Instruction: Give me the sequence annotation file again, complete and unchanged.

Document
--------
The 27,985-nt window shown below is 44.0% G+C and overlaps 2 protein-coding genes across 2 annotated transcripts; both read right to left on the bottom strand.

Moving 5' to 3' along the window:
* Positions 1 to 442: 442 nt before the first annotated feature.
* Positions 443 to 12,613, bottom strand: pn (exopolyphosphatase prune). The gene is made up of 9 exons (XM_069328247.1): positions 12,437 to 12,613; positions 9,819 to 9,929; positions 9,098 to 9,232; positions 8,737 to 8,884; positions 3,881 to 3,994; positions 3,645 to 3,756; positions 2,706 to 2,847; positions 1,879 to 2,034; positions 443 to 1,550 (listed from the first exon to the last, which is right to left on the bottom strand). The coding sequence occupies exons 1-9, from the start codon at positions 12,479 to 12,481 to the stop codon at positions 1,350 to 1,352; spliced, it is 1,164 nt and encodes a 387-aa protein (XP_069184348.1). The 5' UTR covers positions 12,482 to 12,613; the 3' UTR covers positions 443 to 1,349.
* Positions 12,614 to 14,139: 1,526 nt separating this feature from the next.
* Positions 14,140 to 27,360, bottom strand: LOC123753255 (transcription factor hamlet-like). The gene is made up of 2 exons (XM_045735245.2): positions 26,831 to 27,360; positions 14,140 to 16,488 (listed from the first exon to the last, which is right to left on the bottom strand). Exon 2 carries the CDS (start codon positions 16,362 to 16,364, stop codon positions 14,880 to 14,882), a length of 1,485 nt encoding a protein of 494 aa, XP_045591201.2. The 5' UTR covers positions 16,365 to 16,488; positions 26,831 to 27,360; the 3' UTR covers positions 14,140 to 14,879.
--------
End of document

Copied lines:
The 27,985-nt window shown below is 44.0% G+C and overlaps 2 protein-coding genes across 2 annotated transcripts; both read right to left on the bottom strand.

Moving 5' to 3' along the window:
* Positions 1 to 442: 442 nt before the first annotated feature.
* Positions 443 to 12,613, bottom strand: pn (exopolyphosphatase prune). The gene is made up of 9 exons (XM_069328247.1): positions 12,437 to 12,613; positions 9,819 to 9,929; positions 9,098 to 9,232; positions 8,737 to 8,884; positions 3,881 to 3,994; positions 3,645 to 3,756; positions 2,706 to 2,847; positions 1,879 to 2,034; positions 443 to 1,550 (listed from the first exon to the last, which is right to left on the bottom strand). The coding sequence occupies exons 1-9, from the start codon at positions 12,479 to 12,481 to the stop codon at positions 1,350 to 1,352; spliced, it is 1,164 nt and encodes a 387-aa protein (XP_069184348.1). The 5' UTR covers positions 12,482 to 12,613; the 3' UTR covers positions 443 to 1,349.
* Positions 12,614 to 14,139: 1,526 nt separating this feature from the next.
* Positions 14,140 to 27,360, bottom strand: LOC123753255 (transcription factor hamlet-like). The gene is made up of 2 exons (XM_045735245.2): positions 26,831 to 27,360; positions 14,140 to 16,488 (listed from the first exon to the last, which is right to left on the bottom strand). Exon 2 carries the CDS (start codon positions 16,362 to 16,364, stop codon positions 14,880 to 14,882), a length of 1,485 nt encoding a protein of 494 aa, XP_045591201.2. The 5' UTR covers positions 16,365 to 16,488; positions 26,831 to 27,360; the 3' UTR covers positions 14,140 to 14,879.